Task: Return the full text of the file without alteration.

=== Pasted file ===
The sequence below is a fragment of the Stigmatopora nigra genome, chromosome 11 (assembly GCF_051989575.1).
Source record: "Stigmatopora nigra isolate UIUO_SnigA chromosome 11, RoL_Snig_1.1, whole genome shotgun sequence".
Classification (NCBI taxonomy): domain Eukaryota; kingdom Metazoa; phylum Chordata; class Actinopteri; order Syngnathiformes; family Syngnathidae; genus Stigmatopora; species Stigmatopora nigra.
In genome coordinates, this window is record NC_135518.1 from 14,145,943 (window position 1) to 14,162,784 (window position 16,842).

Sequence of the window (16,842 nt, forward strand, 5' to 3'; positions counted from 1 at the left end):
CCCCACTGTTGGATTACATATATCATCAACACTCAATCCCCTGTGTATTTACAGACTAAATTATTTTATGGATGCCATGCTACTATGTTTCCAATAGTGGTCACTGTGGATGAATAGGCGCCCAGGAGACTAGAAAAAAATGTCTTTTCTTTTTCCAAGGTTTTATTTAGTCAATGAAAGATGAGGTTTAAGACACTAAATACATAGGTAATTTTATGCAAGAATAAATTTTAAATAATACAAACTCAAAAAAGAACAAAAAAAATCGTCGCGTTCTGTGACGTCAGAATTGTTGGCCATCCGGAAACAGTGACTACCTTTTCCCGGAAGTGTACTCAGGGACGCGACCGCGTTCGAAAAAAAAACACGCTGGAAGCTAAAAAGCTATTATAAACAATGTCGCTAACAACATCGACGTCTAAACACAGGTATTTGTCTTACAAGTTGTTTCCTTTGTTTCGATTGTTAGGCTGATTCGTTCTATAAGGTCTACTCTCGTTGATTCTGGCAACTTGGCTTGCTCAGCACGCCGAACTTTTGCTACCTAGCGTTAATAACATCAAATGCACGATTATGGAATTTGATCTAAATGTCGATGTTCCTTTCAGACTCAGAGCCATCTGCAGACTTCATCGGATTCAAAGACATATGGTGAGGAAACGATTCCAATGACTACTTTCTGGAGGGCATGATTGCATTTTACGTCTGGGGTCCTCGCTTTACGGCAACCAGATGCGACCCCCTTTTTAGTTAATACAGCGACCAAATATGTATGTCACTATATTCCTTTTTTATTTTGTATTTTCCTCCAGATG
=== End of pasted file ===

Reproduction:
The sequence below is a fragment of the Stigmatopora nigra genome, chromosome 11 (assembly GCF_051989575.1).
Source record: "Stigmatopora nigra isolate UIUO_SnigA chromosome 11, RoL_Snig_1.1, whole genome shotgun sequence".
Classification (NCBI taxonomy): domain Eukaryota; kingdom Metazoa; phylum Chordata; class Actinopteri; order Syngnathiformes; family Syngnathidae; genus Stigmatopora; species Stigmatopora nigra.
In genome coordinates, this window is record NC_135518.1 from 14,145,943 (window position 1) to 14,162,784 (window position 16,842).

Sequence of the window (16,842 nt, forward strand, 5' to 3'; positions counted from 1 at the left end):
CCCCACTGTTGGATTACATATATCATCAACACTCAATCCCCTGTGTATTTACAGACTAAATTATTTTATGGATGCCATGCTACTATGTTTCCAATAGTGGTCACTGTGGATGAATAGGCGCCCAGGAGACTAGAAAAAAATGTCTTTTCTTTTTCCAAGGTTTTATTTAGTCAATGAAAGATGAGGTTTAAGACACTAAATACATAGGTAATTTTATGCAAGAATAAATTTTAAATAATACAAACTCAAAAAAGAACAAAAAAAATCGTCGCGTTCTGTGACGTCAGAATTGTTGGCCATCCGGAAACAGTGACTACCTTTTCCCGGAAGTGTACTCAGGGACGCGACCGCGTTCGAAAAAAAAACACGCTGGAAGCTAAAAAGCTATTATAAACAATGTCGCTAACAACATCGACGTCTAAACACAGGTATTTGTCTTACAAGTTGTTTCCTTTGTTTCGATTGTTAGGCTGATTCGTTCTATAAGGTCTACTCTCGTTGATTCTGGCAACTTGGCTTGCTCAGCACGCCGAACTTTTGCTACCTAGCGTTAATAACATCAAATGCACGATTATGGAATTTGATCTAAATGTCGATGTTCCTTTCAGACTCAGAGCCATCTGCAGACTTCATCGGATTCAAAGACATATGGTGAGGAAACGATTCCAATGACTACTTTCTGGAGGGCATGATTGCATTTTACGTCTGGGGTCCTCGCTTTACGGCAACCAGATGCGACCCCCTTTTTAGTTAATACAGCGACCAAATATGTATGTCACTATATTCCTTTTTTATTTTGTATTTTCCTCCAGATG